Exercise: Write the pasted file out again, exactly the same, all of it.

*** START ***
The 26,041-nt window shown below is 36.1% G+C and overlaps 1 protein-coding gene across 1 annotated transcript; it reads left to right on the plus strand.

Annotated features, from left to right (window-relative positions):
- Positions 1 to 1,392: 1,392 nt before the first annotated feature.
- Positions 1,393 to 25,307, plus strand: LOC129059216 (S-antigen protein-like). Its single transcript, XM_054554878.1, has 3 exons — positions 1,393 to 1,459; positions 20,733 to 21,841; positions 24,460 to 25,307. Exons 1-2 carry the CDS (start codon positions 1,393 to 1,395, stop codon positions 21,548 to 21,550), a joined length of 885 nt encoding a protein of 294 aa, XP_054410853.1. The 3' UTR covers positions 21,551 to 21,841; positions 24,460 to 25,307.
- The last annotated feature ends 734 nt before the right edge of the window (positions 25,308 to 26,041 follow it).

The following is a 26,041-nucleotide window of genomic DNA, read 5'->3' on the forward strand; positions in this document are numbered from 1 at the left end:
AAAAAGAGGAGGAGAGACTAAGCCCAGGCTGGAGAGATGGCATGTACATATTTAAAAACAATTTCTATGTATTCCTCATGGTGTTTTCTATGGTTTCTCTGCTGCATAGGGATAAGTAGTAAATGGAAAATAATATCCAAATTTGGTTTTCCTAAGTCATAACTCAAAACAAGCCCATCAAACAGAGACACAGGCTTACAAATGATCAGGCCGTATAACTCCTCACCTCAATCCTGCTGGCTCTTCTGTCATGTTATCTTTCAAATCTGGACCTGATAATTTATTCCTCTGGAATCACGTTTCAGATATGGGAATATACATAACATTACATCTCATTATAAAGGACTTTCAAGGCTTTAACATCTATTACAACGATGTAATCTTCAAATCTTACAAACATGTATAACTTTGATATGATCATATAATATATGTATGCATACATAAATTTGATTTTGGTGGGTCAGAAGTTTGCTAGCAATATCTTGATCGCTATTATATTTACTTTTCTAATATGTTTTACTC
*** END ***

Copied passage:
The 26,041-nt window shown below is 36.1% G+C and overlaps 1 protein-coding gene across 1 annotated transcript; it reads left to right on the plus strand.

Annotated features, from left to right (window-relative positions):
- Positions 1 to 1,392: 1,392 nt before the first annotated feature.
- Positions 1,393 to 25,307, plus strand: LOC129059216 (S-antigen protein-like). Its single transcript, XM_054554878.1, has 3 exons — positions 1,393 to 1,459; positions 20,733 to 21,841; positions 24,460 to 25,307. Exons 1-2 carry the CDS (start codon positions 1,393 to 1,395, stop codon positions 21,548 to 21,550), a joined length of 885 nt encoding a protein of 294 aa, XP_054410853.1. The 3' UTR covers positions 21,551 to 21,841; positions 24,460 to 25,307.
- The last annotated feature ends 734 nt before the right edge of the window (positions 25,308 to 26,041 follow it).

The following is a 26,041-nucleotide window of genomic DNA, read 5'->3' on the forward strand; positions in this document are numbered from 1 at the left end:
AAAAAGAGGAGGAGAGACTAAGCCCAGGCTGGAGAGATGGCATGTACATATTTAAAAACAATTTCTATGTATTCCTCATGGTGTTTTCTATGGTTTCTCTGCTGCATAGGGATAAGTAGTAAATGGAAAATAATATCCAAATTTGGTTTTCCTAAGTCATAACTCAAAACAAGCCCATCAAACAGAGACACAGGCTTACAAATGATCAGGCCGTATAACTCCTCACCTCAATCCTGCTGGCTCTTCTGTCATGTTATCTTTCAAATCTGGACCTGATAATTTATTCCTCTGGAATCACGTTTCAGATATGGGAATATACATAACATTACATCTCATTATAAAGGACTTTCAAGGCTTTAACATCTATTACAACGATGTAATCTTCAAATCTTACAAACATGTATAACTTTGATATGATCATATAATATATGTATGCATACATAAATTTGATTTTGGTGGGTCAGAAGTTTGCTAGCAATATCTTGATCGCTATTATATTTACTTTTCTAATATGTTTTACTC